“It’s hard to control the amount of news we receive. Over the last year I’ve gone through phases where I couldn’t stop voraciously paying attention to every word that was said about the pandemic, or what Dr. Fauci said. But sometimes I needed a break from the news and social media. They can be very toxic. I understand that they emerged without malice and that their intention was to unite people and create a social community, which is very positive. But all that glitters is not gold: many people stand in front of their computer making hurtful comments to other people. And I’m not strong enough for it not to affect me. So I don’t read the comments anymore. I am kind to everyone and try to help as much as I can, and reading certain things is devastating. I find it terrifying that there is that negativity, rage and anger out there. It all comes from insecurity, but that is no excuse. So once I’ve taken care of the dogs and enjoyed my coffee I try to make time to meditate (about 20 minutes) and journal instead of scrolling through Instagram. I have the InsightTimer application installed on my mobile. I don’t use a guide, although sometimes I do one of their courses, because they have beautiful ones. It has been very useful to me during the pandemic. They had one on how to reduce anxiety and another on how to create gratitude. After those 20 minutes of meditation I take out my journal. Some days it’s just a download of consciousness for about 10 minutes; other times I write thanks.”

4. Savor the chaos

“It is important to follow an order to get closer to the lifestyle you want. But I am not talking about closets, but rather the chaos of family life. Life can be hard and sometimes it seems like you don’t have a single free minute, but my husband He always sees the funny or happy side of every situation. And maybe something has rubbed off on me. If your baby keeps you up all night and when he finally falls asleep he wakes up right away because he pooped, normally I would be upset. My husband finds those things hilarious. It is important to know how to turn a situation around and appreciate its lightness. My house can be a mess after a full day with the kids, but that’s fun too, right? I’m Marie Kondo and my house is messy! How can I not laugh?”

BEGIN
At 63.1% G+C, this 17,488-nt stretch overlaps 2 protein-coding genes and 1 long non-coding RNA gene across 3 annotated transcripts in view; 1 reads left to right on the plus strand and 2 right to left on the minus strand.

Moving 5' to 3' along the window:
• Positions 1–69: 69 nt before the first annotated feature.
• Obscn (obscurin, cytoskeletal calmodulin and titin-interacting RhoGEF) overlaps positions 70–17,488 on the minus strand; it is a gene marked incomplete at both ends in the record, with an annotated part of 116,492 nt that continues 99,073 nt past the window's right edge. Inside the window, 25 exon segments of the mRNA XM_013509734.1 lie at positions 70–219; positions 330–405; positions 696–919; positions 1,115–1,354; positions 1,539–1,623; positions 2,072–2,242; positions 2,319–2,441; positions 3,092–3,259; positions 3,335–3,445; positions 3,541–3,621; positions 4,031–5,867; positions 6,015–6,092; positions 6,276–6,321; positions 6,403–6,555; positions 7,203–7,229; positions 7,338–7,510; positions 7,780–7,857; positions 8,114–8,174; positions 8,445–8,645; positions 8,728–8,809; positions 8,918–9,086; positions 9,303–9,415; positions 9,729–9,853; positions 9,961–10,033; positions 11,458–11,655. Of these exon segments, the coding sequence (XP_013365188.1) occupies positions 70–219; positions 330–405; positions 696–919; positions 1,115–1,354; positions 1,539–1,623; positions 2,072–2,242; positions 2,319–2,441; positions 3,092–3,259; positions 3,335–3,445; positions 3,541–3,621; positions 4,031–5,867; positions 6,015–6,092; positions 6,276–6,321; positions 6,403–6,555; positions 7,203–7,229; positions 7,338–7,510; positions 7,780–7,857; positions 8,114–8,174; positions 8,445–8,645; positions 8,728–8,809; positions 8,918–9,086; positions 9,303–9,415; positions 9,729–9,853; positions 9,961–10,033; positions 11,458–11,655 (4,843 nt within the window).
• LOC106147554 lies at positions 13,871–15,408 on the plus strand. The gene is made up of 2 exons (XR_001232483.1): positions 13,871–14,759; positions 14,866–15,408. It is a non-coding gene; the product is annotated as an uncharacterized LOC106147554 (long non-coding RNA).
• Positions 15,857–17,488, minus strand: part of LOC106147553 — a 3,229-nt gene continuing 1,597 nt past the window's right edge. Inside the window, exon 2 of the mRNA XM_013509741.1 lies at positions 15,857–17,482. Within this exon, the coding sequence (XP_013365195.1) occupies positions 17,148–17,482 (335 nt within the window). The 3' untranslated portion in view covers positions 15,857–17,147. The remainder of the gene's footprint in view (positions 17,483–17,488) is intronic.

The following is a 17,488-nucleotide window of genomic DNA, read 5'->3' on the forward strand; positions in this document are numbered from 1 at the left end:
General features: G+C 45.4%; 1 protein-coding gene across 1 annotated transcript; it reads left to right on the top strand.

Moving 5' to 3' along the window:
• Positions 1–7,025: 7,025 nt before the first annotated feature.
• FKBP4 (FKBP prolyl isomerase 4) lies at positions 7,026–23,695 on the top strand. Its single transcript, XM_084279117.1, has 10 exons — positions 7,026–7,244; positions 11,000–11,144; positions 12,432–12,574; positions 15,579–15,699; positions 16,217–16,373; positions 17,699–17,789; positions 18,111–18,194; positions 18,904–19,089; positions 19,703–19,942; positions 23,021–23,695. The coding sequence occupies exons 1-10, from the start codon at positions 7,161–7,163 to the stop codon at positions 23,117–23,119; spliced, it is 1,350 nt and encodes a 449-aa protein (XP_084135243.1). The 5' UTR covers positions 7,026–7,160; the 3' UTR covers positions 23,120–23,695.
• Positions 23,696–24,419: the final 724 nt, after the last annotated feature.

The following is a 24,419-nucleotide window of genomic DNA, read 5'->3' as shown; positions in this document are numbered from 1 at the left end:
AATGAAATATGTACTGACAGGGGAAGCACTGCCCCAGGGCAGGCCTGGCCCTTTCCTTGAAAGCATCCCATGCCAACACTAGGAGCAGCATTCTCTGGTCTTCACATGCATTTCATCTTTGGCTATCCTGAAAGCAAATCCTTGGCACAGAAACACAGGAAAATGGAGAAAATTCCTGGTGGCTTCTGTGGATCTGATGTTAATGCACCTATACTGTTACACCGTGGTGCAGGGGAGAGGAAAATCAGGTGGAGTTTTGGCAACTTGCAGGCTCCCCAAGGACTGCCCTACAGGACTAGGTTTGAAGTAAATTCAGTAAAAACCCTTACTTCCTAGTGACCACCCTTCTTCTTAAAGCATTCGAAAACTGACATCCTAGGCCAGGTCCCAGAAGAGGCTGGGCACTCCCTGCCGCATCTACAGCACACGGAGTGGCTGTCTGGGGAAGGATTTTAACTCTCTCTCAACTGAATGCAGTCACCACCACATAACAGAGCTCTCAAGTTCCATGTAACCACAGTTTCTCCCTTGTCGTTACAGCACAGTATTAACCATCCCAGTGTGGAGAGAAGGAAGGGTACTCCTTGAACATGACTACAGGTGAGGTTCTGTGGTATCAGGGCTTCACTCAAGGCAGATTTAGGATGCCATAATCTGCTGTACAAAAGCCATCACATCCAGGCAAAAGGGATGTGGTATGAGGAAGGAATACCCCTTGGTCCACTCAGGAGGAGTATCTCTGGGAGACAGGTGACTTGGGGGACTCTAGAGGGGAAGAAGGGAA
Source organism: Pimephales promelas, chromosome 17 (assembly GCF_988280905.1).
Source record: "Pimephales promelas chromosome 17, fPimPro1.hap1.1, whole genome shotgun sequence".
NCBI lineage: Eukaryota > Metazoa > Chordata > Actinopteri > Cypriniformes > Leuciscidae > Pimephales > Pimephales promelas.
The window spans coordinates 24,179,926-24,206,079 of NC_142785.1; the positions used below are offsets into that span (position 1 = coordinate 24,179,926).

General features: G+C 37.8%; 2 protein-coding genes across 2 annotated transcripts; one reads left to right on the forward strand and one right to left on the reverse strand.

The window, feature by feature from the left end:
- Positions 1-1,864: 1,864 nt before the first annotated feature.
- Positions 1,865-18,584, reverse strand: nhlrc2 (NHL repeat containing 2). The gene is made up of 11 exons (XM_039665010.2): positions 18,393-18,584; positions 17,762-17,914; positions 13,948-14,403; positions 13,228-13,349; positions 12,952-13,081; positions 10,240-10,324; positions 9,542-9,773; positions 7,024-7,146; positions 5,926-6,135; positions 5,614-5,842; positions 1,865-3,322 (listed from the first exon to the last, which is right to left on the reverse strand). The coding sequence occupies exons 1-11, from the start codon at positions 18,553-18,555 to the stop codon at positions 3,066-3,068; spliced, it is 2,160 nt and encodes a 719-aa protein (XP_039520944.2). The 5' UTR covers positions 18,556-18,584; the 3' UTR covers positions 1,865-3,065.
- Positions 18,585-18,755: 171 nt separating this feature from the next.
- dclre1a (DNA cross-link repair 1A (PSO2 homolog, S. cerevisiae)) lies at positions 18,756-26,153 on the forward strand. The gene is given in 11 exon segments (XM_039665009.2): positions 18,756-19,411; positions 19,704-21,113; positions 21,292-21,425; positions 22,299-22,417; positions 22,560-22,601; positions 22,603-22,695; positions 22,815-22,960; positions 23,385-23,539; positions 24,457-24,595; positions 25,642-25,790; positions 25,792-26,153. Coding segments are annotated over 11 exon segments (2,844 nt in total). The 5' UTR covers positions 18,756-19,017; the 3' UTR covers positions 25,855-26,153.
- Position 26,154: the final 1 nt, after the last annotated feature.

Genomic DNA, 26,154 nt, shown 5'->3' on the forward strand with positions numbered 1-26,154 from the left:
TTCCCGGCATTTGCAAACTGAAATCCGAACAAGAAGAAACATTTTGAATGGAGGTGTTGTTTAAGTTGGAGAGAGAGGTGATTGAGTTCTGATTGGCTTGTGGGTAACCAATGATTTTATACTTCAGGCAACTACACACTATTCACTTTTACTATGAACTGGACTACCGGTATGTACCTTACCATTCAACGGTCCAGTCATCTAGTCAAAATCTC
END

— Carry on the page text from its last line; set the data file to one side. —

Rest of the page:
5. Singletask, not multitask

“When I was a monk I learned the concept of single-tasking. We are more productive, more creative and more effective if we do things one at a time.. Multitasking is a myth. Studies show that only 2% of the world’s population is capable of multitasking. The problem is that when people hear that they think they belong to that 2%. But most of us are, obviously, in the 98%. We think that by doing many things at the same time we increase our productivity, effectiveness and efficiency, when in reality they most likely decrease. Monotasking does not mean that you do not have many things going on, it just means that the moment you are doing something you dedicate yourself fully to it.. I make videos, I have a podcast, I write books, I’m doing this interview… We all have a lot of things in our lives. But when you have chosen one of them you must immerse yourself in it until you finish it. Monotasking doesn’t stop you from doing a lot of exciting projects or filling your schedule. The only thing it asks of you is that you be more aware of where you are at all times. When you do it this way, you retain more, you build deeper personal relationships, and you are overcome with a sense of calm and determination that we don’t feel when we run from one place to another. Tea is another great way to create moments of mindfulness. I hold it in my hands and feel the heat, breathe the smell, look at the color. “I finally taste it and notice every nuance of the flavor as it touches my tongue.”